Benazir was 19 when I first met her. I was the same age. At the time she was vice president of the Oxford Union and I was her counterpart at Cambridge. She had come to our union to propose the motion — ‘This house would have sex before marriage’. It was a tongue-in-cheek joke debate but just the sort of thing to spark the union chamber. We were stuffed to the rafters and overflowing.
Halfway though her speech, I leaned across and grabbed the president’s bell. I rang it sharply. Benazir stopped and a hush descended on the union’s chamber. Rising to my feet, I said: “Madam, I see you are proposing sex before marriage. Would you care to practise what you preach?” The chamber erupted in laughter. Mine was the sort of interruption deliberately designed to produce softer humour.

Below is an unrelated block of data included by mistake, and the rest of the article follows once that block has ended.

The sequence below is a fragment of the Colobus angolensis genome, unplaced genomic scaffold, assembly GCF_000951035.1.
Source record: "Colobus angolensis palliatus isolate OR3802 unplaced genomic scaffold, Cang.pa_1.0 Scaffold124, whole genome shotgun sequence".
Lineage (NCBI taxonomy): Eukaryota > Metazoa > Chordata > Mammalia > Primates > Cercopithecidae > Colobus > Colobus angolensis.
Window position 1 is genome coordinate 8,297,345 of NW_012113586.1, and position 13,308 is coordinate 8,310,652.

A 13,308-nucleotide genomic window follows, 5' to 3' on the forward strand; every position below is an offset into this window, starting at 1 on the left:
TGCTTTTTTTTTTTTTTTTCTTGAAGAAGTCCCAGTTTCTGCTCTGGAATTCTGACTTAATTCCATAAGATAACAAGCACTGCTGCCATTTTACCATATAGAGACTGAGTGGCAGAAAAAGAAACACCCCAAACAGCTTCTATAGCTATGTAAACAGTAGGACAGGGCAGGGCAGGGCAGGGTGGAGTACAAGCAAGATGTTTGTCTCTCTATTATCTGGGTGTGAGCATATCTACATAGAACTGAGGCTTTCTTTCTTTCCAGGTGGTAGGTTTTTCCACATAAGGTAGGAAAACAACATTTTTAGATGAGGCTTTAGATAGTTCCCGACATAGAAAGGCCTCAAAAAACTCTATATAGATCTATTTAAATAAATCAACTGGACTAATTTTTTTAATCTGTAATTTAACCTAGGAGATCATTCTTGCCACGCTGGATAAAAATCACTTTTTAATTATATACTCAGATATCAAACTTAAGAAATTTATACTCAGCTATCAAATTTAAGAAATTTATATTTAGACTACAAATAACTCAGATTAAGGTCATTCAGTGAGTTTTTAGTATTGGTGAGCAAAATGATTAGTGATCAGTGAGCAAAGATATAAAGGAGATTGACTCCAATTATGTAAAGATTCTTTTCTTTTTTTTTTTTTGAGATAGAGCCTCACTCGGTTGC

Very cleverly. Benazir waited for the applause to die down. When it did, she swirled her feet, stared me in the face, removed her glasses, wrinkled her nose and with great aplomb replied, “Certainly, my dear, but not with you!” The laughter was even louder. Her reply had carried the day.
To my mind, that story encapsulates Benazir’s sense of timing, her sense of humour and her deft ability to riposte. But there was another side to Benazir — the warm, understanding, caring and deeply human.
Many years later, in ’89 when she was the Prime Minister of Pakistan for the first time, my wife was in a coma at a hospital in London with encephalitis. I had just returned from a visit to Pakistan where I had met Benazir. Suddenly, one morning when I visited the hospital, the nurses were all aflutter. There was an enormous bouquet that looked like a tree in Nisha’s room. “What’s this?” I asked. “It is from the Prime Minister of Pakistan!” one of the nurses blurted out excitedly.